We cannot, however, conduct an experiment in which people are prospectively randomized to play in the NFL or not and then, when they die, autopsy all their brains. While this would answer the question definitively, it is obviously not something that could ever be done. And this allows people to cast doubt on the claims that playing tackle football is harmful to a person’s brain. Does this mean that the answer to the question of whether American football and other contact sports associated with head injuries causes CTE and consequent behavioral disturbances will always remain elusive?
Not necessarily. Remember that there are causal links between exposures and adverse health outcomes that we know about that were not proven by RCTs. The best example, of course, is cigarette smoking. No one ever randomized people to either smoke or not smoke cigarettes, waited decades, and then determined that the smokers had higher rates of lung cancer than non-smokers. So how do we know with such certainty that smoking causes lung cancer?
We know this from a variety of studies, including animal studies showing that smoking causes changes in lung cell biology and large human population studies in which it is clear that smokers have higher rates of lung cancer (and a lot of other terrible diseases) than non-smokers.
So, it is possible to determine causality without doing RCTs, but it usually takes large and expensive studies that are very carefully performed. Two recent studies once again raise alarms that playing American football may harm the brain.
The first is a study published in the journal Neurology in which 75 people with a history of repetitive head injuries, including 67 people who played an average of 12 years of American football, underwent magnetic resonance imaging (MRI) scans at an average age of 62 years. Their brains were then examined when they died, at an average age of 67 years. The investigators found a high rate of what are known as white matter hyperintensities, an abnormality in the long tracts that connect brain regions, in the MRI scans of the study participants, and the greater the number of these abnormalities, the longer the participant had played football. More than three quarters of the participants had CTE at autopsy and the burden of white matter hyperintensities on MRI scanning predicted the amount of CTE pathological markers in their brains that were detected postmortem. Once again, there are obvious limitations to this study, which may have suffered from ascertainment bias and lacked a comparison group. Nevertheless, a study like this adds a degree of biological plausibility to the idea that playing football can cause CTE because white matter abnormalities are exactly what one would predict would be found in brains of people who had experienced multiple head traumas.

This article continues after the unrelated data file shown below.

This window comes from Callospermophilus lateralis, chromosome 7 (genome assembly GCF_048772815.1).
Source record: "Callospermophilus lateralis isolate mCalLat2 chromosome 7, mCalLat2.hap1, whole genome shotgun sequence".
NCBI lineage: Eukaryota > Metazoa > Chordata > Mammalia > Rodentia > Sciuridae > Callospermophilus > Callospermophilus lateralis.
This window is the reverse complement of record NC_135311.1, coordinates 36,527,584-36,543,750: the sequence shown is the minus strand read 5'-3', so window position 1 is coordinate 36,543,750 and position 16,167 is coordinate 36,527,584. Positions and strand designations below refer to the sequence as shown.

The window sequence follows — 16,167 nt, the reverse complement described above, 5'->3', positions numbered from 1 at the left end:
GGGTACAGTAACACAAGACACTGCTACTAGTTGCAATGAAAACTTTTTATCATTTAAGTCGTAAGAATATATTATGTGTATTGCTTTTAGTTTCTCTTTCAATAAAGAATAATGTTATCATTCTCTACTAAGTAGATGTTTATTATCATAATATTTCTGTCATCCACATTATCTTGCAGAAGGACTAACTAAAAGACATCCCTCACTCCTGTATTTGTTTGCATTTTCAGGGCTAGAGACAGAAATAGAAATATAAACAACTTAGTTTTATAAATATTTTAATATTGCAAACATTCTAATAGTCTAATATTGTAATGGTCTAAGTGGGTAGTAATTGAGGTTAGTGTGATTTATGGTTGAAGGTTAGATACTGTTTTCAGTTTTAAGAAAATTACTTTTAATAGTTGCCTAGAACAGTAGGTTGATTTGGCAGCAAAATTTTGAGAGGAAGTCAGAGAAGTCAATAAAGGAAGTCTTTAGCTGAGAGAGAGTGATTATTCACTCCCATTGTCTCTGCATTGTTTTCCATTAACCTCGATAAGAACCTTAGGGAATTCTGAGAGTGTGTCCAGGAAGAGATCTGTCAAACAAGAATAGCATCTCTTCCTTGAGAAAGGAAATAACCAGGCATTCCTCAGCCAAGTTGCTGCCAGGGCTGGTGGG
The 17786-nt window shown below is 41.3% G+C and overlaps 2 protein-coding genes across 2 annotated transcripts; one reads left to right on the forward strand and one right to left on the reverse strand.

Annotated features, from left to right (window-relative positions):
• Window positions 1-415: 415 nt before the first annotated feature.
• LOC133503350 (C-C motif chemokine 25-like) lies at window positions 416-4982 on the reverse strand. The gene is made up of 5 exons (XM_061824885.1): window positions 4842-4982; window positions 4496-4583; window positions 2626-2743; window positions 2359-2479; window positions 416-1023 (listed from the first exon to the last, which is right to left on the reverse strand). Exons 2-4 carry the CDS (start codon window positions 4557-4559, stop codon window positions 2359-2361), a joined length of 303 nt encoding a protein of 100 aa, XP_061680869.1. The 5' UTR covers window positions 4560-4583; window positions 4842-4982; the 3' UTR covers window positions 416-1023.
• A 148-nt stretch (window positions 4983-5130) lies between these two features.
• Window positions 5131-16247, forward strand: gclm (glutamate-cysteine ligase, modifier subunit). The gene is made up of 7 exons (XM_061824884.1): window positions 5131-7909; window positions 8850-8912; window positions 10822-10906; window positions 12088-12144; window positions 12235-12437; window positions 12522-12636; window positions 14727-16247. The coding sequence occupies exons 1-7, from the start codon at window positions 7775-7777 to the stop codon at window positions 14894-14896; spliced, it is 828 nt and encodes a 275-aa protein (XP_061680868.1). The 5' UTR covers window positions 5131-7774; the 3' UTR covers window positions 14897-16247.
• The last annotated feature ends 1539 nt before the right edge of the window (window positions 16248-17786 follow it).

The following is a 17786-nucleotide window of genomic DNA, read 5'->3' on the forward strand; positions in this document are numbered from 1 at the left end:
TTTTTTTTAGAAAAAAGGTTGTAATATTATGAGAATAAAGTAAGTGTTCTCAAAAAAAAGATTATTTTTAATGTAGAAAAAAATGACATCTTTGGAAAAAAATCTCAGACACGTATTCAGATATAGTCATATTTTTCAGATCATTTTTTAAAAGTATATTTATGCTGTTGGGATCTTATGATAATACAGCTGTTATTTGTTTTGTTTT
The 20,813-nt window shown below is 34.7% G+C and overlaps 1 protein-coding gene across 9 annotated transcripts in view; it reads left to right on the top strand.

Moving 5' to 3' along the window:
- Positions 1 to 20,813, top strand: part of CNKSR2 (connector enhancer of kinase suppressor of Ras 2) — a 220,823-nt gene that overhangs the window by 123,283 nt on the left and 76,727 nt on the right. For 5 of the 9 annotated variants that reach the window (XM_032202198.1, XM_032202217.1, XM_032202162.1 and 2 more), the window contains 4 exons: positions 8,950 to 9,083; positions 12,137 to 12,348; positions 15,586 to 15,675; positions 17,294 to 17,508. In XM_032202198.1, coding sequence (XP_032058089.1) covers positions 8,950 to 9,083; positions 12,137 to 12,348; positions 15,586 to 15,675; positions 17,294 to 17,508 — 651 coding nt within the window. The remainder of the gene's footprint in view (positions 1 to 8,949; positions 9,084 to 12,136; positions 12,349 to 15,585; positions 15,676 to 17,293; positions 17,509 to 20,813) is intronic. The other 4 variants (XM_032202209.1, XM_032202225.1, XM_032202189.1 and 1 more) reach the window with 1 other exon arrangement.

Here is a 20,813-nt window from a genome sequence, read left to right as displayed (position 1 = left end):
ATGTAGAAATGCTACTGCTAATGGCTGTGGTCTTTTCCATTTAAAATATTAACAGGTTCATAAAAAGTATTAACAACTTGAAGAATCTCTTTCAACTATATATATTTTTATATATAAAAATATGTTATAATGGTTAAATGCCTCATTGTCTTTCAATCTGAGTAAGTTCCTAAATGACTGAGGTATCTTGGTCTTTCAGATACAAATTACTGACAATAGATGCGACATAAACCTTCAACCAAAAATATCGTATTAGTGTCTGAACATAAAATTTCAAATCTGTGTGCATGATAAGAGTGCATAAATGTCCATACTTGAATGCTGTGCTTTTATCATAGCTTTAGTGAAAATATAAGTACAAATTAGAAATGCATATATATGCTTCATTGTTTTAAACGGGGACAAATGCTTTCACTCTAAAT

A second recent study of interest was published last December in one of the JAMA journals. It showed that among a group of 19,423 men who had played in the NFL, the rate of the fatal neurological disease amyotrophic lateral sclerosis (ALS, also known as Lou Gehrig’s disease) was four times higher than the general population rate. Furthermore, those players who had ALS also played significantly longer in the league than players who did not get ALS. The authors of the study noted that there may be links between ALS and CTE and concluded “Ultimately, this study provides additional evidence suggesting that NFL athletes are at increased risk of ALS and suggests that this risk may increase with more years of NFL exposure.”
Our society does permit adults to engage in potentially dangerous and even fatal behaviors. Thus, with some restrictions, adults may choose to smoke cigarettes, drink alcohol to excess, or eat unrestrained amounts of processed foods. One could therefore argue that if an athlete understands the risks of playing in the NFL, that is his choice. But we do not permit youths to smoke or drink and our concern is with the children who engage in American football or other sports that involve repeated head trauma. Even without suffering a concussion, one recent study showed evidence of brain damage in college football players who had played football for only one year. This begs the question of what effects playing football might have on high school-aged players or even younger children who play in organized tackle football leagues.
While we cannot definitively state that playing football causes CTE at this point, there is an abundance of evidence to cause significant concern that playing football may harm the brain. Just as we do not permit children to smoke cigarettes, drink alcohol, or drive cars, it is time we ask ourselves whether it is okay to let them play tackle football. And if football becomes prohibited until the age of consent, where would that leave the NFL and its ability to recruit new players? We urgently need studies now to investigate potential harms of football to developing brains. Much as many of us love watching football games, it is not worth risking brain damage to children.